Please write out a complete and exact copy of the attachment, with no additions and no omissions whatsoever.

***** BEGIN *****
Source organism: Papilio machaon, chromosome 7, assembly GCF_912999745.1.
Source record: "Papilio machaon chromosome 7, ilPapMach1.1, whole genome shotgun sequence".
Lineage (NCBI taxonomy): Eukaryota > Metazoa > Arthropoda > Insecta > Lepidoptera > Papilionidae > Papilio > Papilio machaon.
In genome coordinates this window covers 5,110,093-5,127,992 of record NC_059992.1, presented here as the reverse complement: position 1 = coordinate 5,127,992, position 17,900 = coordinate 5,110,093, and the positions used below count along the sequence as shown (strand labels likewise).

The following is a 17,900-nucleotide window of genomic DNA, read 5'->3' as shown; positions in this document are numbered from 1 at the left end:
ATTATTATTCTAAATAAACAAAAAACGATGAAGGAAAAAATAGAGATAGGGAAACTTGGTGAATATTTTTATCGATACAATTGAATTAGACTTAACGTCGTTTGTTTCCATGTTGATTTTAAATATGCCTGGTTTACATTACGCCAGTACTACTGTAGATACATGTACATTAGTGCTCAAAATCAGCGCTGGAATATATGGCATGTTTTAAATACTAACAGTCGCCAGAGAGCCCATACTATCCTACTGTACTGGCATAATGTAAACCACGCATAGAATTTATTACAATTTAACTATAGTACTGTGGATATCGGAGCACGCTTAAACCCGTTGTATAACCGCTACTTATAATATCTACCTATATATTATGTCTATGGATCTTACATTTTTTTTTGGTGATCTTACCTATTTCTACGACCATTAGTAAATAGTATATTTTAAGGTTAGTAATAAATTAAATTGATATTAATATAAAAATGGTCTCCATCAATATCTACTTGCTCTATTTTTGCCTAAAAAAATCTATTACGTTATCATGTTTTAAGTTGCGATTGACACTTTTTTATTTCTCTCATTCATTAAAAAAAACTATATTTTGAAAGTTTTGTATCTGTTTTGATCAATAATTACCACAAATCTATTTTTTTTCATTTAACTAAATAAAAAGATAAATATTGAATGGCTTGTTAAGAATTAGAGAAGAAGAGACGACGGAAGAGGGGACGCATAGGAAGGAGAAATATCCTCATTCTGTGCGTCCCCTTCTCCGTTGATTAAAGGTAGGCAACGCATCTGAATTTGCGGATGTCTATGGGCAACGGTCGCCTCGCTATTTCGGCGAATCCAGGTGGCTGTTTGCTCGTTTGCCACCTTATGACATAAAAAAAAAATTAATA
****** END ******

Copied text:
Source organism: Papilio machaon, chromosome 7, assembly GCF_912999745.1.
Source record: "Papilio machaon chromosome 7, ilPapMach1.1, whole genome shotgun sequence".
Lineage (NCBI taxonomy): Eukaryota > Metazoa > Arthropoda > Insecta > Lepidoptera > Papilionidae > Papilio > Papilio machaon.
In genome coordinates this window covers 5,110,093-5,127,992 of record NC_059992.1, presented here as the reverse complement: position 1 = coordinate 5,127,992, position 17,900 = coordinate 5,110,093, and the positions used below count along the sequence as shown (strand labels likewise).

The following is a 17,900-nucleotide window of genomic DNA, read 5'->3' as shown; positions in this document are numbered from 1 at the left end:
ATTATTATTCTAAATAAACAAAAAACGATGAAGGAAAAAATAGAGATAGGGAAACTTGGTGAATATTTTTATCGATACAATTGAATTAGACTTAACGTCGTTTGTTTCCATGTTGATTTTAAATATGCCTGGTTTACATTACGCCAGTACTACTGTAGATACATGTACATTAGTGCTCAAAATCAGCGCTGGAATATATGGCATGTTTTAAATACTAACAGTCGCCAGAGAGCCCATACTATCCTACTGTACTGGCATAATGTAAACCACGCATAGAATTTATTACAATTTAACTATAGTACTGTGGATATCGGAGCACGCTTAAACCCGTTGTATAACCGCTACTTATAATATCTACCTATATATTATGTCTATGGATCTTACATTTTTTTTTGGTGATCTTACCTATTTCTACGACCATTAGTAAATAGTATATTTTAAGGTTAGTAATAAATTAAATTGATATTAATATAAAAATGGTCTCCATCAATATCTACTTGCTCTATTTTTGCCTAAAAAAATCTATTACGTTATCATGTTTTAAGTTGCGATTGACACTTTTTTATTTCTCTCATTCATTAAAAAAAACTATATTTTGAAAGTTTTGTATCTGTTTTGATCAATAATTACCACAAATCTATTTTTTTTCATTTAACTAAATAAAAAGATAAATATTGAATGGCTTGTTAAGAATTAGAGAAGAAGAGACGACGGAAGAGGGGACGCATAGGAAGGAGAAATATCCTCATTCTGTGCGTCCCCTTCTCCGTTGATTAAAGGTAGGCAACGCATCTGAATTTGCGGATGTCTATGGGCAACGGTCGCCTCGCTATTTCGGCGAATCCAGGTGGCTGTTTGCTCGTTTGCCACCTTATGACATAAAAAAAAAATTAATA